According to Luiz Antônio de Oliveira Nunes, who coordinated the research in the Lasers and Applications Laboratory of IFSC/USP, the thermographic camera cannot be patented, because innovating technology does not exist within it, only the mastery of the technology, that has already been published and is public.  “Our camera is not a copy, the project is ours and novelties exist, but they do not justify a patent. Our strategy is to master imported technologies, commercially available, but as yet not produced in the country. After dominating the technology, we want to produce it on an industrial scale”, he reveals. The national camera has no timescale to reach the national market because as yet it is not established who is going to manufacture it.  Nunes is looking for partnerships with companies in order to turn the production viable. The cost of the camera is still expensive, around US$ 10,000.00, but is a price one third of that of a similar imported model.

The market for this type of equipment is hospitals, health clinics and even airports. In the area of clinical esthetics, the incidence of cellulite could be better evaluated with thermographic cameras, that show where the flux of heat id blocked by fat, even for problems just starting. Another possibility is veterinary use. “For example, if a race horse has a muscular problem, one will only need to photograph it with the camera to know its true conditions for a race.”

All of the tests with the camera were performed at the laboratory level, with infrared from the IFSC/USP itself, under the guidance of the medical doctor Antonio Carlos de Camargo Andrade Filho, from the Lauro de Souza Lima Institute of Bauru, who specializes in pain therapies. “The clinical teats have already been concluded and have proved that the camera helps in diagnostic analysis both for unknown pains and for skin illnesses and superficial tumors, as well as allowing for accompanying the vitality of the skin”, Dr. Andrade Filho advised.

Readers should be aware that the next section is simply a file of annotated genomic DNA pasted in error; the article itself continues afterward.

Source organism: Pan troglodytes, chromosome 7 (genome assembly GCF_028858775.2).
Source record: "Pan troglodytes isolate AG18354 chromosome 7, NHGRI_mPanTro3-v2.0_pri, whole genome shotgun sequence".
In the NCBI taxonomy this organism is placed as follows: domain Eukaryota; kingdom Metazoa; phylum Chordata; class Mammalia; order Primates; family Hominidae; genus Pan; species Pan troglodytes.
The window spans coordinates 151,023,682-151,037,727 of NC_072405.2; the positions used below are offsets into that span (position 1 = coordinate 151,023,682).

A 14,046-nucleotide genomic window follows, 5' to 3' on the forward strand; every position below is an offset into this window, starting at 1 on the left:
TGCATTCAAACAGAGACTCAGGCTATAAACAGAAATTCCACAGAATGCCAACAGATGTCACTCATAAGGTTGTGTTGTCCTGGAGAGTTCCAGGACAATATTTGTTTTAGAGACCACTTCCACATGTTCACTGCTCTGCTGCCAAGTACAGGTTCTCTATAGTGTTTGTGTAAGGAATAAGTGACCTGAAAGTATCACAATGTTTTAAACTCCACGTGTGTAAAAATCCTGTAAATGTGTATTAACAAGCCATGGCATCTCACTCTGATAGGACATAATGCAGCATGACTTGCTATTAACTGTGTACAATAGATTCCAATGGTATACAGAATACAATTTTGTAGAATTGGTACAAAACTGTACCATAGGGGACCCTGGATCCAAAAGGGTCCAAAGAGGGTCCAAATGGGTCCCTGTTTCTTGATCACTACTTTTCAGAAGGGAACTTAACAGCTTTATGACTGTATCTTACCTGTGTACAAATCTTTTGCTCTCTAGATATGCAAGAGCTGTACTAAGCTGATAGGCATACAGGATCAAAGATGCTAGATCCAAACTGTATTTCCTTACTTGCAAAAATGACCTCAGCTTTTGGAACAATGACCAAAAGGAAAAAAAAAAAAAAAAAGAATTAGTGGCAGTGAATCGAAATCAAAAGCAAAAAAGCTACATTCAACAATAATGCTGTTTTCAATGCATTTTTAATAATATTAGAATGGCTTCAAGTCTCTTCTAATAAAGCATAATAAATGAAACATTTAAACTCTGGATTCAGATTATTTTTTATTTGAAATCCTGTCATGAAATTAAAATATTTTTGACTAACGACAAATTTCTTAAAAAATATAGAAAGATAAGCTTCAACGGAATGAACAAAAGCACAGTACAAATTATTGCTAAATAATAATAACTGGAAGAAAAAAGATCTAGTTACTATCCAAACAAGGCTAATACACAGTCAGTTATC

Industrial use
As well as medical use, this type of technology also allows for the evaluation of thermal loses in machinery and installations, improving the performance of equipment in use or under development in industry. For this reason, contrary to what occurs in the medical area, in industry thermographic technology is already widely used. Measurements in electrical panels of force fields, for example, reveal loses of energy very often brought about by a simple poor contact (the higher the temperature the greater the energy loss).

In the automobile industry the equipment could verify if heaters and the windscreen demisters have been well installed. In steel making it could reveal a leak of heat in the high temperature furnaces, in plants, boilers, and refrigeration systems. In the Armed Forces thermographic cameras are used in high precision equipment, principally installed in military aircraft. The military application of thermography began back in the 1940’s, and that of medicine in the 1960’s. The first infrared camera was developed in 1948 and was capable of registering an image after twenty (20) minutes. The camera developed at the IFSC/USP makes an image in only three seconds, but a camera with military application is already capable of registering up to one thousand images per second.

The Project
Development of a thermographic camera
Regular Line of research Assistance
Luiz Antônio de Oliveira Nunes – IFSC/USP
R$ 49,000.00 and US$ 12,490.00 (FAPESP)